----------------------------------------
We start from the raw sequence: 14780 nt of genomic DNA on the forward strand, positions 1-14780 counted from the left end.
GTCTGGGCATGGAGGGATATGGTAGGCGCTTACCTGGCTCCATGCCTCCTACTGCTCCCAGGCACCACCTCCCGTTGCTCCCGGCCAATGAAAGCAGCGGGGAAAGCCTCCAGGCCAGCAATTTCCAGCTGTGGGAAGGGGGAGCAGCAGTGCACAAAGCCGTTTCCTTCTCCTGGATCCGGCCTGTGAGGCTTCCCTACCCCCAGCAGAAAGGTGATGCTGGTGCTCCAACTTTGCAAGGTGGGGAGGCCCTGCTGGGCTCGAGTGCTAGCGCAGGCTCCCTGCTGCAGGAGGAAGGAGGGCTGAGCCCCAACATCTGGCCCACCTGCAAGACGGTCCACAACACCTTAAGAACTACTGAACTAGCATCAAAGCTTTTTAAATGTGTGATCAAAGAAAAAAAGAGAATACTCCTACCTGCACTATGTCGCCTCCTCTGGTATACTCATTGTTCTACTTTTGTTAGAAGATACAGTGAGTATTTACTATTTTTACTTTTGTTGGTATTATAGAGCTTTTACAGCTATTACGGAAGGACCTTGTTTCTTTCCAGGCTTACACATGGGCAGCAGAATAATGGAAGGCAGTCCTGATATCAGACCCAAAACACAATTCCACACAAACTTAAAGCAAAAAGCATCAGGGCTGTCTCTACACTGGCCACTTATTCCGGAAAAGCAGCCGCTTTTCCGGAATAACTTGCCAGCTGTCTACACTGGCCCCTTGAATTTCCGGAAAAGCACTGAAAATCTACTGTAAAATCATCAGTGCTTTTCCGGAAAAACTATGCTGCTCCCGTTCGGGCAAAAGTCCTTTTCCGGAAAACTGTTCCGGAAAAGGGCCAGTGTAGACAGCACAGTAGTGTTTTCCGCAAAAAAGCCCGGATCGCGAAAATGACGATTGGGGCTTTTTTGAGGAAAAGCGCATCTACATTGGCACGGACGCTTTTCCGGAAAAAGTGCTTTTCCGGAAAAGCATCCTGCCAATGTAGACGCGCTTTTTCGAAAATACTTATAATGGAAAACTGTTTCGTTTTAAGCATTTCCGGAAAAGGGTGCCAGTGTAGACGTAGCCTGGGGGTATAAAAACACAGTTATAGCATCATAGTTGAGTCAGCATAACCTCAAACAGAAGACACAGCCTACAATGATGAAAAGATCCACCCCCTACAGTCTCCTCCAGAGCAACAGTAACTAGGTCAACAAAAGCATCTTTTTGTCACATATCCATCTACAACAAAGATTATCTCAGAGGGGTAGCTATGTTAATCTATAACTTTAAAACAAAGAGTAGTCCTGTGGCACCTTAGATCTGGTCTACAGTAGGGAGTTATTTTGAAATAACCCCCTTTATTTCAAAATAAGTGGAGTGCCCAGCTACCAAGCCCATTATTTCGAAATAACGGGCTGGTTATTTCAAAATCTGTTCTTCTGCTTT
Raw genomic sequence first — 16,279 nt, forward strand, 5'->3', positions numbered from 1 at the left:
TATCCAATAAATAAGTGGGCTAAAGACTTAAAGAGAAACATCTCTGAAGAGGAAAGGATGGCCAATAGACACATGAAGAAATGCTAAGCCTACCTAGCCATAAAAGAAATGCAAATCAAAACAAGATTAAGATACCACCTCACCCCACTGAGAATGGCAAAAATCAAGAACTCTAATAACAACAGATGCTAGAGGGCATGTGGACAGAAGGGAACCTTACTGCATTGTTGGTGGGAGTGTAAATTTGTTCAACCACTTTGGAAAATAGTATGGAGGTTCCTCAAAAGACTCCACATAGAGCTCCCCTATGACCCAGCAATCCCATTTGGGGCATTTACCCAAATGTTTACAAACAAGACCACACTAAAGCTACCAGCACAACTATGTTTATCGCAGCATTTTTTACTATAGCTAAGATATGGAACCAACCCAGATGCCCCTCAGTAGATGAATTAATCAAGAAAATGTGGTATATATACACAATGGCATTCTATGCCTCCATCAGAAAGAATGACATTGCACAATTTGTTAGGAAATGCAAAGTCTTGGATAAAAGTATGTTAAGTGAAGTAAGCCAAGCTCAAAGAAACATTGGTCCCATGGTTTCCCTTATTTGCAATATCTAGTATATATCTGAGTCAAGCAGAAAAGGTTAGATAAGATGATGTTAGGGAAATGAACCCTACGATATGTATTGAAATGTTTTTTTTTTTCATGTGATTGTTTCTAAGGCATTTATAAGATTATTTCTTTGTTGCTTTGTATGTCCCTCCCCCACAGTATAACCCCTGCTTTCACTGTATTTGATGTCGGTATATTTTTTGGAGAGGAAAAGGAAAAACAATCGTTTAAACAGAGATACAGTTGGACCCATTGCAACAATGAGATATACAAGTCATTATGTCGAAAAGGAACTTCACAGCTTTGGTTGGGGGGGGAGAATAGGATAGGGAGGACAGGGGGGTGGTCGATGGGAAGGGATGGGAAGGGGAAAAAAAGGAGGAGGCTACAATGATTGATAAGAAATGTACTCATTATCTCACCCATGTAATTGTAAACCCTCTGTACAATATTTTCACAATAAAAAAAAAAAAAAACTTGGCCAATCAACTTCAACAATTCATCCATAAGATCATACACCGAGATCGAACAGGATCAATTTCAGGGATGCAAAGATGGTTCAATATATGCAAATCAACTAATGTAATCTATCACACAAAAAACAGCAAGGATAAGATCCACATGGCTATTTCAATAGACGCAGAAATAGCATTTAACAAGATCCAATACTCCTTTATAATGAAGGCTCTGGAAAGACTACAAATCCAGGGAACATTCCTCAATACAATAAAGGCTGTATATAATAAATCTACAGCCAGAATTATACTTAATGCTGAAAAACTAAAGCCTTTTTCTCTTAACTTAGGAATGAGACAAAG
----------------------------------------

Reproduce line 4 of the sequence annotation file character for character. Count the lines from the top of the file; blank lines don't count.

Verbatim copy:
TATCCAATAAATAAGTGGGCTAAAGACTTAAAGAGAAACATCTCTGAAGAGGAAAGGATGGCCAATAGACACATGAAGAAATGCTAAGCCTACCTAGCCATAAAAGAAATGCAAATCAAAACAAGATTAAGATACCACCTCACCCCACTGAGAATGGCAAAAATCAAGAACTCTAATAACAACAGATGCTAGAGGGCATGTGGACAGAAGGGAACCTTACTGCATTGTTGGTGGGAGTGTAAATTTGTTCAACCACTTTGGAAAATAGTATGGAGGTTCCTCAAAAGACTCCACATAGAGCTCCCCTATGACCCAGCAATCCCATTTGGGGCATTTACCCAAATGTTTACAAACAAGACCACACTAAAGCTACCAGCACAACTATGTTTATCGCAGCATTTTTTACTATAGCTAAGATATGGAACCAACCCAGATGCCCCTCAGTAGATGAATTAATCAAGAAAATGTGGTATATATACACAATGGCATTCTATGCCTCCATCAGAAAGAATGACATTGCACAATTTGTTAGGAAATGCAAAGTCTTGGATAAAAGTATGTTAAGTGAAGTAAGCCAAGCTCAAAGAAACATTGGTCCCATGGTTTCCCTTATTTGCAATATCTAGTATATATCTGAGTCAAGCAGAAAAGGTTAGATAAGATGATGTTAGGGAAATGAACCCTACGATATGTATTGAAATGTTTTTTTTTTTCATGTGATTGTTTCTAAGGCATTTATAAGATTATTTCTTTGTTGCTTTGTATGTCCCTCCCCCACAGTATAACCCCTGCTTTCACTGTATTTGATGTCGGTATATTTTTTGGAGAGGAAAAGGAAAAACAATCGTTTAAACAGAGATACAGTTGGACCCATTGCAACAATGAGATATACAAGTCATTATGTCGAAAAGGAACTTCACAGCTTTGGTTGGGGGGGGAGAATAGGATAGGGAGGACAGGGGGGTGGTCGATGGGAAGGGATGGGAAGGGGAAAAAAAGGAGGAGGCTACAATGATTGATAAGAAATGTACTCATTATCTCACCCATGTAATTGTAAACCCTCTGTACAATATTTTCACAATAAAAAAAAAAAAAAACTTGGCCAATCAACTTCAACAATTCATCCATAAGATCATACACCGAGATCGAACAGGATCAATTTCAGGGATGCAAAGATGGTTCAATATATGCAAATCAACTAATGTAATCTATCACACAAAAAACAGCAAGGATAAGATCCACATGGCTATTTCAATAGACGCAGAAATAGCATTTAACAAGATCCAATACTCCTTTATAATGAAGGCTCTGGAAAGACTACAAATCCAGGGAACATTCCTCAATACAATAAAGGCTGTATATAATAAATCTACAGCCAGAATTATACTTAATGCTGAAAAACTAAAGCCTTTTTCTCTTAACTTAGGAATGAGACAAAG